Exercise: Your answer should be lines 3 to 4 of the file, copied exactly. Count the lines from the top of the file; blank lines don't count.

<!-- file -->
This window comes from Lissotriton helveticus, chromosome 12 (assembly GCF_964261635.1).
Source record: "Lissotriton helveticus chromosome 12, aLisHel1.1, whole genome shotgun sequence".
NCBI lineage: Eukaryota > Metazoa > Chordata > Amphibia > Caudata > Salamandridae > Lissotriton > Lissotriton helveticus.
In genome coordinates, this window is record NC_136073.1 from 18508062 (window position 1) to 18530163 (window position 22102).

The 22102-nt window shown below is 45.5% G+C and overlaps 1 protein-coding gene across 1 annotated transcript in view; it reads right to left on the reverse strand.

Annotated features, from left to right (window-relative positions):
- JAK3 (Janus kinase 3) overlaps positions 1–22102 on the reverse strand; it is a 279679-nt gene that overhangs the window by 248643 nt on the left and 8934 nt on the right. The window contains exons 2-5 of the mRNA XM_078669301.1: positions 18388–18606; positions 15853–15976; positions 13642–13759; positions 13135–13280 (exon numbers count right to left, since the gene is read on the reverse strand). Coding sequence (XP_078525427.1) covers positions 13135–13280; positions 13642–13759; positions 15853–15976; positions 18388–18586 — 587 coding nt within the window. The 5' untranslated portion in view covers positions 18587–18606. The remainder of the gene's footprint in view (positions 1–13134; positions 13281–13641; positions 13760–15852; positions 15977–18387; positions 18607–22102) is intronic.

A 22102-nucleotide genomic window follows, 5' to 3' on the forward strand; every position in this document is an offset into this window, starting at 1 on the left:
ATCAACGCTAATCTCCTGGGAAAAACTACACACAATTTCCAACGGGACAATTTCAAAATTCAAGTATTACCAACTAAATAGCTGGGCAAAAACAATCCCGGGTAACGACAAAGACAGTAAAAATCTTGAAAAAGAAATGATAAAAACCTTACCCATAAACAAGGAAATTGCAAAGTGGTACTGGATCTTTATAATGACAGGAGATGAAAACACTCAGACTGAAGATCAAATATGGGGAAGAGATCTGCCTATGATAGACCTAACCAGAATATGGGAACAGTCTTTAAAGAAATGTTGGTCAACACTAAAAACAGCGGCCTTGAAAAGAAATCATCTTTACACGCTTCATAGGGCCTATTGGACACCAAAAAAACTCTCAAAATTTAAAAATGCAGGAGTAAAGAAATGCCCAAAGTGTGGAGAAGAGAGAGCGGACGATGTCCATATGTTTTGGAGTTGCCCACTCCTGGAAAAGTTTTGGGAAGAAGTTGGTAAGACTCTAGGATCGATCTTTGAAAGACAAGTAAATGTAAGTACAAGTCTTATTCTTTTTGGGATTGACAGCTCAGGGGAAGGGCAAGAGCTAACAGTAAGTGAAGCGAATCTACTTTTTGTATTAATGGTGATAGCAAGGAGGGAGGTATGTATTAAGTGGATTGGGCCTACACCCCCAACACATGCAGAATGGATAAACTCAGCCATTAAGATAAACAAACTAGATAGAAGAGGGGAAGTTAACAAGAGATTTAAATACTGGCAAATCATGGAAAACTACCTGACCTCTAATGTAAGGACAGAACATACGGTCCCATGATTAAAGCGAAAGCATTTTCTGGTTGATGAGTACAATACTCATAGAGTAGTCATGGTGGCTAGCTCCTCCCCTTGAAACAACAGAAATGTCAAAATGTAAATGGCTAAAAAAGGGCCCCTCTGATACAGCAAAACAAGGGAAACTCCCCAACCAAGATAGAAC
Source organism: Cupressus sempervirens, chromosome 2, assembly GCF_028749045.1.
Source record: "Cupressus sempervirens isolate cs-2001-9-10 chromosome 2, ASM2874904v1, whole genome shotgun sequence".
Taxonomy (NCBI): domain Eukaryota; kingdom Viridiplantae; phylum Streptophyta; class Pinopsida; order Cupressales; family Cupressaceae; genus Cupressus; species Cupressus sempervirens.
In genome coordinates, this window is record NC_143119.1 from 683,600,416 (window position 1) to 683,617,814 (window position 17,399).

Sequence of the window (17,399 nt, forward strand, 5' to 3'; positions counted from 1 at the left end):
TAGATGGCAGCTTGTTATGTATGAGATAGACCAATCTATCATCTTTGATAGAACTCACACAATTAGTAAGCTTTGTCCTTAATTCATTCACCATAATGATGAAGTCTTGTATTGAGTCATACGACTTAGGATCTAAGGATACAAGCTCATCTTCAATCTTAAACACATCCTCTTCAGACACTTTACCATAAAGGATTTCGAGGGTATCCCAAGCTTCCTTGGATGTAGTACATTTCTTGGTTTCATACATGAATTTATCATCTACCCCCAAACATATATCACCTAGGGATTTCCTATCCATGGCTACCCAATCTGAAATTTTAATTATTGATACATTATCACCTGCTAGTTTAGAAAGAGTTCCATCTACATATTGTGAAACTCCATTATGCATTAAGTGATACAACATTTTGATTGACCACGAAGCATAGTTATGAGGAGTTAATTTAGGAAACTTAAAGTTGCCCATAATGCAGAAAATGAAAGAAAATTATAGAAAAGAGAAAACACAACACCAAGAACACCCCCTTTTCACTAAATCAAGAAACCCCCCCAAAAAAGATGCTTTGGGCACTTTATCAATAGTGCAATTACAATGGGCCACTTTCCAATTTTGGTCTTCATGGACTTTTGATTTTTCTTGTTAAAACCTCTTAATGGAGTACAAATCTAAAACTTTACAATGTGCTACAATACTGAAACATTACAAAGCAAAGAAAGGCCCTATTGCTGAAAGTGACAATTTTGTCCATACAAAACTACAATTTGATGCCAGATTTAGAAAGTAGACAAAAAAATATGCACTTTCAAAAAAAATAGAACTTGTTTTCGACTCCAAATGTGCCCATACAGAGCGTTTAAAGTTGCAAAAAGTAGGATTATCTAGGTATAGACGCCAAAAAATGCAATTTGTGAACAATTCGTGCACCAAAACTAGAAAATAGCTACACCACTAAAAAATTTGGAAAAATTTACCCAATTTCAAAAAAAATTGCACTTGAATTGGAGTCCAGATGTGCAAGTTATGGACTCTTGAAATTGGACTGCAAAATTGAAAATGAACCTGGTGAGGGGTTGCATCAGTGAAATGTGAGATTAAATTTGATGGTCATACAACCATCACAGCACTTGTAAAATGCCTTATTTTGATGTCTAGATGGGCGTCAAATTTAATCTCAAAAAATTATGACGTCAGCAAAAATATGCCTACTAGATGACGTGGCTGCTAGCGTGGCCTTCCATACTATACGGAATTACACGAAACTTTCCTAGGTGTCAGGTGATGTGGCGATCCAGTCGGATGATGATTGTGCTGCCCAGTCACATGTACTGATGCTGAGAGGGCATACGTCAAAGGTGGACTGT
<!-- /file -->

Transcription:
NCBI lineage: Eukaryota > Metazoa > Chordata > Amphibia > Caudata > Salamandridae > Lissotriton > Lissotriton helveticus.
In genome coordinates, this window is record NC_136073.1 from 18508062 (window position 1) to 18530163 (window position 22102).